The life of an adult azure damselfly (Coenagrion puella) is actually quite short. The latest study suggests that few live little longer than a week but they spend that week having lots of sex.
The small sheltered pools and ponds along the length of Lambrok Stream and its tributary are perfect breeding territories for azure damselflies. When the female visits a stretch of water, gravid with her first batch of ripe eggs, the resident males fight for the privilege of mating with her and fertilising those eggs.
The embattled males will grab and bite each other’s wings and head, occasionally inflicting fatal wounds and sometimes showing scant regard for the safety of the female they are fighting over. The successful male is not necessarily the largest: research has concluded that males of median size and less than six days old have the most sex and are therefore the most likely to breed successfully.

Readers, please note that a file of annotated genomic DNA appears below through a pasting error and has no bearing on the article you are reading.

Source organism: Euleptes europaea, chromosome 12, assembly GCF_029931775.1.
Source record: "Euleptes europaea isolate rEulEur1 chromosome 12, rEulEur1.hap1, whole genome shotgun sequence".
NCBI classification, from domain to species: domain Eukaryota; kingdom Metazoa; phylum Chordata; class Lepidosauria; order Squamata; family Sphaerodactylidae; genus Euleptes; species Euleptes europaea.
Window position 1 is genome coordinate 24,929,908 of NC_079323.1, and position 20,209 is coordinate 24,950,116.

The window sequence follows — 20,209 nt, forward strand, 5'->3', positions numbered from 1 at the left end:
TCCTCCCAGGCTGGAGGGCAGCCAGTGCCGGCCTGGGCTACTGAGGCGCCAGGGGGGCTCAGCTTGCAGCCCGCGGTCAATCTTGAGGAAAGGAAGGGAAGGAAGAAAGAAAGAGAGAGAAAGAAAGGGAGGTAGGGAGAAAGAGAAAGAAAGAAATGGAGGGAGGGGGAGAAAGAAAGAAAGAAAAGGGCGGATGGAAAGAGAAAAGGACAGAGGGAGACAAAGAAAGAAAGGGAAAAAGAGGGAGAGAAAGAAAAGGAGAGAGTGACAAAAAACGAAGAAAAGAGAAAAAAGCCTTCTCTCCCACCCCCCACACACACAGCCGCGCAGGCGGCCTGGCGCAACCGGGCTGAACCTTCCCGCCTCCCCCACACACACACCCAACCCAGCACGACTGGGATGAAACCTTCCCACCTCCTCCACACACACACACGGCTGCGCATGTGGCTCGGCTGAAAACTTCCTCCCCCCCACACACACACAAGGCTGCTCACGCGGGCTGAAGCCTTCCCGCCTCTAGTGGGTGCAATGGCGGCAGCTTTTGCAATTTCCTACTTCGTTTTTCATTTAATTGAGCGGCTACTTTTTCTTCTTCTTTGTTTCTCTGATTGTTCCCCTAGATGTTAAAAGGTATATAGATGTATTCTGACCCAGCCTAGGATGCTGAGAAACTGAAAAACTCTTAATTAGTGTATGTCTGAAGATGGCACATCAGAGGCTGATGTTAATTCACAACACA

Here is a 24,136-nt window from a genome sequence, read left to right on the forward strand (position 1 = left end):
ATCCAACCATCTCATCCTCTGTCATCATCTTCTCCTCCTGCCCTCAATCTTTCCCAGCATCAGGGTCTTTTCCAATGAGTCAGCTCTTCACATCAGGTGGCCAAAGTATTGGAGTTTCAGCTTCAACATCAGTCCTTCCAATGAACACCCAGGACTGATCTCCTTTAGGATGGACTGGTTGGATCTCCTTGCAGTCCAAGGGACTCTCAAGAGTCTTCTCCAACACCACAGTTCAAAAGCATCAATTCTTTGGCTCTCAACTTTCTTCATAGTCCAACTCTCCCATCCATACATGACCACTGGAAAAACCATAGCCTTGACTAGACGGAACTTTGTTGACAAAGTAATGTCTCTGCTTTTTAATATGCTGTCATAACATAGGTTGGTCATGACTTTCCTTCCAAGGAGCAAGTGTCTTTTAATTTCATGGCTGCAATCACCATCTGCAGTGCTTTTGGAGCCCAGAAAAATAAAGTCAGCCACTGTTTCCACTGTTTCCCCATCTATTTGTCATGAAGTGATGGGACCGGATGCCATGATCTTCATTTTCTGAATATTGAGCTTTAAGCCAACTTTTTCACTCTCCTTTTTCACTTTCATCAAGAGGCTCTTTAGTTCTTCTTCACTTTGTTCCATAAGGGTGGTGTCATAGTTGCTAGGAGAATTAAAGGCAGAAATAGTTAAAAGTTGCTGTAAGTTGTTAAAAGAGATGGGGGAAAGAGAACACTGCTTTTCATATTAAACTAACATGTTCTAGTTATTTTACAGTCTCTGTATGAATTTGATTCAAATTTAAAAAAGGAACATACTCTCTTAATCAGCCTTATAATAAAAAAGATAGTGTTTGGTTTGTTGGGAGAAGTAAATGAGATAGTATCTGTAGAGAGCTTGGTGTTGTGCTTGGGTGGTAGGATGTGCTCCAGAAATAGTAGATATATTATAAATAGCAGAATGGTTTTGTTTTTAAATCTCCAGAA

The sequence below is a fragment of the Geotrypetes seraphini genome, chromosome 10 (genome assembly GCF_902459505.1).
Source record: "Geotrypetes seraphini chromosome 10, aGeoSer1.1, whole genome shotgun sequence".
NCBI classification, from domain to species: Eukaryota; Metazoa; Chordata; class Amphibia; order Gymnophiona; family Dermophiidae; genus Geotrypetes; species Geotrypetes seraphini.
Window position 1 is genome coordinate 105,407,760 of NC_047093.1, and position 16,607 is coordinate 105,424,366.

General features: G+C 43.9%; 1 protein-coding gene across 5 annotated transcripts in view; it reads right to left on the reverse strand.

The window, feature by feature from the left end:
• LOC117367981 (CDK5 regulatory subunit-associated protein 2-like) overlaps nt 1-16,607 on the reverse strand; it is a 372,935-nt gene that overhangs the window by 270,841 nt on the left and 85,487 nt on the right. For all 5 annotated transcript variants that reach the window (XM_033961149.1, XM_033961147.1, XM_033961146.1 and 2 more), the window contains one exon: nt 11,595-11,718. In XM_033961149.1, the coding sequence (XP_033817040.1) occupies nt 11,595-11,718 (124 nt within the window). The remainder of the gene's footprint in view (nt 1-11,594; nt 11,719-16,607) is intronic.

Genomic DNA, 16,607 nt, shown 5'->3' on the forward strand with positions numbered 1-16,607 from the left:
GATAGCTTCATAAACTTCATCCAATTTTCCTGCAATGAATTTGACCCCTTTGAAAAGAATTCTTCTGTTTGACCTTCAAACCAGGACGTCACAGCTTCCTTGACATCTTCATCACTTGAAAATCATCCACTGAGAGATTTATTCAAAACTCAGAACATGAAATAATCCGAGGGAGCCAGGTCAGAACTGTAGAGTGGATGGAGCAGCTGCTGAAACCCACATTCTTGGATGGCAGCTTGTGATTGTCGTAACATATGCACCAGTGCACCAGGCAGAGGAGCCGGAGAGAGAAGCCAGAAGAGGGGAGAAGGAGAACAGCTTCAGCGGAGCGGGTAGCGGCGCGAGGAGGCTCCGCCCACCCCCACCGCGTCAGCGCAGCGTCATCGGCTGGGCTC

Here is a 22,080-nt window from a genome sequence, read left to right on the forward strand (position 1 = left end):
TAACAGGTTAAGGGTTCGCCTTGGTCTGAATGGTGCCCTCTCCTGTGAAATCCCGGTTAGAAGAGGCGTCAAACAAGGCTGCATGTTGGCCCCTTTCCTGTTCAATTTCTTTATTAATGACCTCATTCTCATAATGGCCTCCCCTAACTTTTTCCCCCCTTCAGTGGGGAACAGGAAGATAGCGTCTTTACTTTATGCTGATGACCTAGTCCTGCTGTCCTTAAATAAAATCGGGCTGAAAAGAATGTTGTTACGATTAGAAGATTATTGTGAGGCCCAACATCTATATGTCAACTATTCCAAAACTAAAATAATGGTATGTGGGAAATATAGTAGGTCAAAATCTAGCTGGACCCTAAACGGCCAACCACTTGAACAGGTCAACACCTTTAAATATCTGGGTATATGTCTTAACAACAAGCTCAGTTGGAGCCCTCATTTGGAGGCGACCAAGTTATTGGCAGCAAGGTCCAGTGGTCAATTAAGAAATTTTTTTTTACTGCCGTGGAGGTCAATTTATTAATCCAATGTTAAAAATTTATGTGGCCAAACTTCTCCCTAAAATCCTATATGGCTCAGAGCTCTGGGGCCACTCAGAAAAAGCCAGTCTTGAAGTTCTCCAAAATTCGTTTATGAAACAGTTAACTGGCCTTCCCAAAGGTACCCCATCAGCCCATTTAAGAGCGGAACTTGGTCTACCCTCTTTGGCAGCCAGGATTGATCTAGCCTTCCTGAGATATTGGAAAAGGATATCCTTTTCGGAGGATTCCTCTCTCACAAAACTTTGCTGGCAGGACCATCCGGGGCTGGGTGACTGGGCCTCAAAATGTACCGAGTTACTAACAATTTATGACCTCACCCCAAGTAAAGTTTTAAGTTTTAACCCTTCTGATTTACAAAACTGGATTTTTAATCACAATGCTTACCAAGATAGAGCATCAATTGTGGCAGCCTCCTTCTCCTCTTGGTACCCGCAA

All images taken in the reserve by Clive Knight
The pair forms a distinctive heart shape with their joined bodies during a copulation that lasts at least thirty minutes. Afterwards, the male remains attached to the female for another ninety minutes or so as she chooses a site to lay her eggs. With her ovipositor, she inserts her fertilised eggs into the stems of submerged aquatic plants while the male guards her from the attentions of other males.
When she has finished laying, the female leaves the pond and goes away to generate a new batch of eggs. Over her short life she will mate several times with different males and lay as many as four thousand eggs.